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From: Greg Smith <greg(at)2ndquadrant(dot)com>
To: Mark Mielke <mark(at)mark(dot)mielke(dot)cc>
Cc: Arjen van der Meijden <acmmailing(at)tweakers(dot)net>, pgsql-performance(at)postgresql(dot)org
Subject: Re: SSD + RAID
Date: 2010-02-23 01:39:33
Message-ID: (view raw, whole thread or download thread mbox)
Lists: pgsql-performance
Mark Mielke wrote:
> I had read the above when posted, and then looked up SRAM. SRAM seems 
> to suggest it will hold the data even after power loss, but only for a 
> period of time. As long as power can restore within a few minutes, it 
> seemed like this would be ok?

The normal type of RAM everyone uses is DRAM, which requires constrant 
"refresh" cycles to keep it working and is pretty power hungry as a 
result.  Power gone, data gone an instant later.

There is also Non-volatile SRAM that includes an integrated battery ( is a typical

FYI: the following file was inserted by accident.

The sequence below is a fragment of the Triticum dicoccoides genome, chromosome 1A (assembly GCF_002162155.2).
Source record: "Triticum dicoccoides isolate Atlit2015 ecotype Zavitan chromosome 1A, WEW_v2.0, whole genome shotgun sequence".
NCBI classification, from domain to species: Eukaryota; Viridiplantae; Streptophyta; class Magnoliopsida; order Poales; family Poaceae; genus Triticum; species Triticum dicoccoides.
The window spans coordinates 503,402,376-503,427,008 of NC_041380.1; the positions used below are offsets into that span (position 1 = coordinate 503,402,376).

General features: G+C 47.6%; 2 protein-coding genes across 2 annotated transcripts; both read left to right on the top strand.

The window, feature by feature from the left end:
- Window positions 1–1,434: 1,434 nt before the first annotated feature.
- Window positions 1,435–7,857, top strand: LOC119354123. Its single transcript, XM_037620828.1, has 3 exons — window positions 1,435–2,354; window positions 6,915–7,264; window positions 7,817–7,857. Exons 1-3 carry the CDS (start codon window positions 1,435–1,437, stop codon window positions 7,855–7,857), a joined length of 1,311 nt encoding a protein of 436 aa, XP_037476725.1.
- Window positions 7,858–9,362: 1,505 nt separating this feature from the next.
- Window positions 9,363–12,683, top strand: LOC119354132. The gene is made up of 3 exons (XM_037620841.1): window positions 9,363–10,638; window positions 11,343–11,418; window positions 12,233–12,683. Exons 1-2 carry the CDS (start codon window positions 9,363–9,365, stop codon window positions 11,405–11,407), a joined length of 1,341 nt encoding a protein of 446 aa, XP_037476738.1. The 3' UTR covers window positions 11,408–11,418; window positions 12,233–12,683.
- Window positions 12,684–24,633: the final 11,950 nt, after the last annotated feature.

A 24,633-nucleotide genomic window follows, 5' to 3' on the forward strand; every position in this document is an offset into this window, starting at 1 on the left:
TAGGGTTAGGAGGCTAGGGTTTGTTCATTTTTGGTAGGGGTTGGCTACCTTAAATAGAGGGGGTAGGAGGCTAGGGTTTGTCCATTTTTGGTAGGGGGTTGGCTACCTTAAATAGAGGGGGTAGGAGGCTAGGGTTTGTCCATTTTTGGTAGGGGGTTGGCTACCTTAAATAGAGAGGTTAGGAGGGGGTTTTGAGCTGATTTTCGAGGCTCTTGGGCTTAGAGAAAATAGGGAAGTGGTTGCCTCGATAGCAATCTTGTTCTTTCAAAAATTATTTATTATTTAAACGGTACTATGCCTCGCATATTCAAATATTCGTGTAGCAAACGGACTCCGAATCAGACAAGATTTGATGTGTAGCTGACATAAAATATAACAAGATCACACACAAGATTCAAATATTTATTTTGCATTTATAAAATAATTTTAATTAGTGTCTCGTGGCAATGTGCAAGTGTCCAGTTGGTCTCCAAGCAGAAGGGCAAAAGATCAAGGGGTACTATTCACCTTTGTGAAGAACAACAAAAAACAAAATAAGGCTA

example), and that sort of design can be used to build the sort of 
battery-backed caches that RAID controllers provide.  If Intel's drives 
were built using a NV-SRAM implementation, I'd be a happy owner of one 
instead of a constant critic of their drives.

But regular old SRAM is still completely volatile and loses its contents 
very quickly after power fails.  I doubt you'd even get minutes of time 
before it's gone.  The ease at which data loss failures with these Intel 
drives continue to be duplicated in the field says their design isn't 
anywhere near good enough to be considered non-volatile.

Greg Smith  2ndQuadrant US  Baltimore, MD
PostgreSQL Training, Services and Support

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